UtilityIndustry.info is the website for providing useful information to those who work in and around the utility industry, especially those who work as Utility Locators/Technicians, also known as Damage Prevention Specialists. 

This includes Designators in Subsurface Utility Engineering (SUE).   

This could be information on how to tell the difference between iron and steel pipes, or information on the difference between an electric transformer and an electric J-box.

Therefore, this site is centered on the Out Side Plant (OSP) of the utility industry: the pipes, cables, pedestals, transformers, manholes, vaults, and so on.  

For those looking for instruction on locating buried utilities, Lux Subterra has produced a science-based Subsurface Utility Locating program now being taught at Santiago Canyon College in Orange, California.  Course is also available in other States by special arrangement.

This is the most official and respected course on Utility Locating/Designating available, an in-depth technical course which is NULCA certified, CGA compliant, and in line with the newly developing standards of the Utility Engineering Surveying Institute (UESI).  Also includes a certificate from Santiago Canyon College.


This is a 3-day course, and will soon be adding an optional 4th-day of instruction on GPR.


For more details go to LocatorEducation.com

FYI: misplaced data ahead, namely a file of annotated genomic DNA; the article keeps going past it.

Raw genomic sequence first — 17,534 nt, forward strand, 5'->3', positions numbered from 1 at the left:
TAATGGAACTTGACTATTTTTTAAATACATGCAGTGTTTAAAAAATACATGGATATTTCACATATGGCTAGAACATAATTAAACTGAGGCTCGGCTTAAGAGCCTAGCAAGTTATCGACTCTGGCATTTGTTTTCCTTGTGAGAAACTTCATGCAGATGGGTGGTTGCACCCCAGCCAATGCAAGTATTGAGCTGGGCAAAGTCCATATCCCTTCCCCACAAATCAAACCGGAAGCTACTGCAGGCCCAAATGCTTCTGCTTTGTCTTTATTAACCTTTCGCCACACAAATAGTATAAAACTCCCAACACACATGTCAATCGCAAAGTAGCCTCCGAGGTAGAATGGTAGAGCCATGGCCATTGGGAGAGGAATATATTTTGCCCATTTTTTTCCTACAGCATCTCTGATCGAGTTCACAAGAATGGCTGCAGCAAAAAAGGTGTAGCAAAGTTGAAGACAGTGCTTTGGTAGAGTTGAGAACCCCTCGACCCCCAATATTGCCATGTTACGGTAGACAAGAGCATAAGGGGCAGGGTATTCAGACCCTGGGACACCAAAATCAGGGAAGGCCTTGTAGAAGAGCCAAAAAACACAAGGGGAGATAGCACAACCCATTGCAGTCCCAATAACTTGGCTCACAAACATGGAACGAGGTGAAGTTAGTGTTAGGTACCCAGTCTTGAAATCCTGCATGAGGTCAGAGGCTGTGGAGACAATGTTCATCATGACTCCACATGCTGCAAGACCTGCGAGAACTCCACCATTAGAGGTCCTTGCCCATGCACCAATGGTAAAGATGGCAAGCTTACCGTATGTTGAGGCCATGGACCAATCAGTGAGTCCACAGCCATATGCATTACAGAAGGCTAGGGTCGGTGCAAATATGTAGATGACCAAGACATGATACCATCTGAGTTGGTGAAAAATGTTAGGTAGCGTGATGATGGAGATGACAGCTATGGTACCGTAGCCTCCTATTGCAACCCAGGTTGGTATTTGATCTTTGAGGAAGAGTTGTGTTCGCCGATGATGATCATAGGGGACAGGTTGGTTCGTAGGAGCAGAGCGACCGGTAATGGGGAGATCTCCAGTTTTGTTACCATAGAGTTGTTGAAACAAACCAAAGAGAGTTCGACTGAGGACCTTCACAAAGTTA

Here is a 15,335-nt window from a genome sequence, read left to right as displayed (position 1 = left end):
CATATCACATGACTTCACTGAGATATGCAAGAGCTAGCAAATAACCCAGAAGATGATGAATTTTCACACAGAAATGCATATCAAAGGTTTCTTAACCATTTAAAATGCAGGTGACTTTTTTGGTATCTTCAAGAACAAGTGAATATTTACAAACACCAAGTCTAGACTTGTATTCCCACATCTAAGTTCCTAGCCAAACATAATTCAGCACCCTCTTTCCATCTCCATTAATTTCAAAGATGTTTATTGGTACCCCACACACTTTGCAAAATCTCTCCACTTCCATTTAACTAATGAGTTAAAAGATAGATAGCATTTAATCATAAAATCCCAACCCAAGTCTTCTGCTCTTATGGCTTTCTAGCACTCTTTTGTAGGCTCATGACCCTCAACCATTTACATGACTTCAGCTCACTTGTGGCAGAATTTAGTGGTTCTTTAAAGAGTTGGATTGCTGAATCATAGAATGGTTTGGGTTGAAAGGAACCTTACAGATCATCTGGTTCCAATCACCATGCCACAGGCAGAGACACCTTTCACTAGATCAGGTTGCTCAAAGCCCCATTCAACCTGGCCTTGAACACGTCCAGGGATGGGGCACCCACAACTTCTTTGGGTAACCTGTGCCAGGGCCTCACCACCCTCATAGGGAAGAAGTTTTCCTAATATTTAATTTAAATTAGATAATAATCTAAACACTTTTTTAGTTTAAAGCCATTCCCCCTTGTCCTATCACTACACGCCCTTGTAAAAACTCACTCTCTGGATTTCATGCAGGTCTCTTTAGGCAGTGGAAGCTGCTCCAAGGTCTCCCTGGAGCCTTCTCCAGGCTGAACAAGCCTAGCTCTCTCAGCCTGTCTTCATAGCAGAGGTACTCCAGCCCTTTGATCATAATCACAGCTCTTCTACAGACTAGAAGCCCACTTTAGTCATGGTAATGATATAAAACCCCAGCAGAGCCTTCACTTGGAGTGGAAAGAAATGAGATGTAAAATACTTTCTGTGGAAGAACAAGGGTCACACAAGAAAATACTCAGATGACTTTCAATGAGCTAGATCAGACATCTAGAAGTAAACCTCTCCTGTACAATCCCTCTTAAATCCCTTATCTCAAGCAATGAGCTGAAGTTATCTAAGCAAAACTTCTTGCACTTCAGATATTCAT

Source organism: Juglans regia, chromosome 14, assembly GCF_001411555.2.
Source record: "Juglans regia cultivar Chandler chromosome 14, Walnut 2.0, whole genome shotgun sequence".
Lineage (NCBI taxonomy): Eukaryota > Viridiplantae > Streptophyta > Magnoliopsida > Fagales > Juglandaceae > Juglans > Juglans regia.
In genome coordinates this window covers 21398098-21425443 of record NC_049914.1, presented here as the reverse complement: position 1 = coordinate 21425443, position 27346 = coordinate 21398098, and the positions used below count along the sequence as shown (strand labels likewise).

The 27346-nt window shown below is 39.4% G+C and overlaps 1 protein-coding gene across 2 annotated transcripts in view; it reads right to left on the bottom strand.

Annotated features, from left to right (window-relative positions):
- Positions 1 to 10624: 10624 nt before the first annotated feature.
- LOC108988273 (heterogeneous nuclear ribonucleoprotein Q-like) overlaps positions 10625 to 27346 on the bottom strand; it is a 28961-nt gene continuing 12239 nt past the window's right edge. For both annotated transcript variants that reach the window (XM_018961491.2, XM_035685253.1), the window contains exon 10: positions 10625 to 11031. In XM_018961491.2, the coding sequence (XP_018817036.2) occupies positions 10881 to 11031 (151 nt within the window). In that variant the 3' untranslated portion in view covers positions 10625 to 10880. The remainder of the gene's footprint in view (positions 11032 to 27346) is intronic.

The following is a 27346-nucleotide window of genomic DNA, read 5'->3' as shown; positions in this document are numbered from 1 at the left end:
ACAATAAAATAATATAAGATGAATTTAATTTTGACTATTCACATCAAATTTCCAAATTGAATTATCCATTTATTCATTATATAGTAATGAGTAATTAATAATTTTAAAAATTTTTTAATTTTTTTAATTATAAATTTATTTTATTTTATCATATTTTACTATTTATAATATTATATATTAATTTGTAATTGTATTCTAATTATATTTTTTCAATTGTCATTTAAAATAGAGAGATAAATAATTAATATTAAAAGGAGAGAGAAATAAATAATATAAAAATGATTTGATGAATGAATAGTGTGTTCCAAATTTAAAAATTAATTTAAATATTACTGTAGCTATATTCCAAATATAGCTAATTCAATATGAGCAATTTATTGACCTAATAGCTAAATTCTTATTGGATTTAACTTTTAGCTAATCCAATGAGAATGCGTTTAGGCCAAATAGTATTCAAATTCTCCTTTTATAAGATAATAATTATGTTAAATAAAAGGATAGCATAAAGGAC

Fiber optic cable in pedestal
Iron water pipe below and poly insulated steel gas pipe on top. Both pipes have been wrapped at the crossover to help prevent abrasion.
Automated Meter Reader (AMR) for culinary water
Wooden telephone pedestal used in very northern regions
T1 telephone cabinet which has allowed conference calls since 1963.

This site was compiled by Jeff Ambrose Mitchell, a veteran of over 30 years in the industry.

Although this site is centered on utilities in the United States, most elements of the utility industry are fairly universal. There are always some regional differences from one part of the U.S. to another, and some differences in other nations. We are always open to including any additional information on any of these differences.

The information included comes from a very wide range of resources, including utility books, pamphlets, training manuals, utility trade magazines, science magazines, private collections, and industrial advertisements, many dating as far back as the 19th century. There will be additional information added as it is compiled.

Unless otherwise noted, all illustrations, photos and text included on this website are copyrighted by UtilityIndustry.info and may not be printed, copied, or reproduced in any way without the author’s written permission.

Every reasonable effort has been taken to include the best information possible here. However, considering the vast amount of area being covered, and the fact that this information covers over 200 years of utility types and installations, we cannot guarantee the accuracy of any information presented.

In order to ensure that this site is constantly increasing in content and quality, all comments, suggestions, and criticisms are welcome.  Please send all correspondence to [email protected]

One of the many types of Air Release Valve (ARV) for culinary water.
Two men working in a telephone manhole in 1952.
A high pressure gas tap which allows a service line to run from a high pressure pipe in a rural area.
Fiber Hut (left), DSL cabinet (center), and Cross Connect (right).
A Multi-Ground-Neutral (MGN) connection from aerial to buried cable.